Recalls of tainted food seem to be an ever increasing phenomenon. In January there was a massive recall of ground beef products. As reported in USA Today, a California meat-packing company recalled 864,000 pounds of beef due to fears it had been contaminated with E. coli.
In another case, as reported by ABC News, there was a nationwide salmonella outbreak that sickened people across 40 states. The outbreak is believed to be linked to contaminated pepper that coated the salami. In late January, Daniele International, the company that manufactured the salami, recalled over 1.2 million pounds of the product.
Also in January, a Minnesota company, Parker’s Inc., recalled “peanut butter, cheese, salsa, and other foods from a long list of major food retailers” due to listeria contamination (via WebMD).
Fortunately, more protection for consumers is just around the corner. As Walter Olson aptly notes at over at Point of Law, the upcoming year will likely prove to be significant in the area of food liability and regulatory changes.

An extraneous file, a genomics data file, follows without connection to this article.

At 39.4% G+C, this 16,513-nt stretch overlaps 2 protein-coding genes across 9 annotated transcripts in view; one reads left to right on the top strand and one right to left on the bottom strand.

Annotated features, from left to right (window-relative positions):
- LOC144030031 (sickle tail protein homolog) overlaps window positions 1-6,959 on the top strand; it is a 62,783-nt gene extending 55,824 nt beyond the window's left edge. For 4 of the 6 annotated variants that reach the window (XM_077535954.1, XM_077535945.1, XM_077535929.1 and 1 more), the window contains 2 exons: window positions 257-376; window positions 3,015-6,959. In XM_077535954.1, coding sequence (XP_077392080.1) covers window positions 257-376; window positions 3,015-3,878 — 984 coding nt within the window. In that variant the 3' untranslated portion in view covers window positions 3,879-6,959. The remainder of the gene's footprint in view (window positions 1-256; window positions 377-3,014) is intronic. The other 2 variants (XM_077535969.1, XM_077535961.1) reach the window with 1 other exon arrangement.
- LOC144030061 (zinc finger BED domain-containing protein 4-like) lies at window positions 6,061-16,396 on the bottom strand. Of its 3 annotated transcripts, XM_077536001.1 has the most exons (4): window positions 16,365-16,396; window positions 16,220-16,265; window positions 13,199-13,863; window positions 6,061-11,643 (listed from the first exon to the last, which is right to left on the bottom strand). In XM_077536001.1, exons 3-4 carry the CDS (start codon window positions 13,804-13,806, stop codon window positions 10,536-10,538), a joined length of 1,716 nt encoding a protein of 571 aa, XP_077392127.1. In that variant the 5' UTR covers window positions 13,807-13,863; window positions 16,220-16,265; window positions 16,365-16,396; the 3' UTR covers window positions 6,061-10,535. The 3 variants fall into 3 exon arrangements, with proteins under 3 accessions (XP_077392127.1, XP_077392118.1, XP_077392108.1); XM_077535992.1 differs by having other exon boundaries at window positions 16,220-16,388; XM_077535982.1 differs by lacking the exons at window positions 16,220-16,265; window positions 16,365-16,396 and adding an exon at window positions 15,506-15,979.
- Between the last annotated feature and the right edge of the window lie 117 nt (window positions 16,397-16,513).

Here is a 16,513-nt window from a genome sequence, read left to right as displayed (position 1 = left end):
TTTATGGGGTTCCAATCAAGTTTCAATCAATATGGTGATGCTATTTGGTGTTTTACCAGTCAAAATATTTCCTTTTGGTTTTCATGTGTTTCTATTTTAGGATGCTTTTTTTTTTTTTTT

Ken Odza at the Food Liability Blog predicts that Congress will pass a new food safety legislation:
Nobody doubts that we’re in the midst of the most significant legislative and regulatory changes in food safety in generations. Most believe that Congress will pass some form of food safety legislation (e.g., S 510 or HR 2749) in the new year. It will likely include the most comprehensive food safety reform in decades. Among other things, this legislation is likely to give FDA mandatory recall power and great authority for risk-based inspections, and require FDA to create a traceability program.
The number of recent recalls of tainted food products is evidence that this is an ever-increasing problem. Consumers deserve to be protected from tainted food products and stronger governmental oversight of our food supply only makes sense.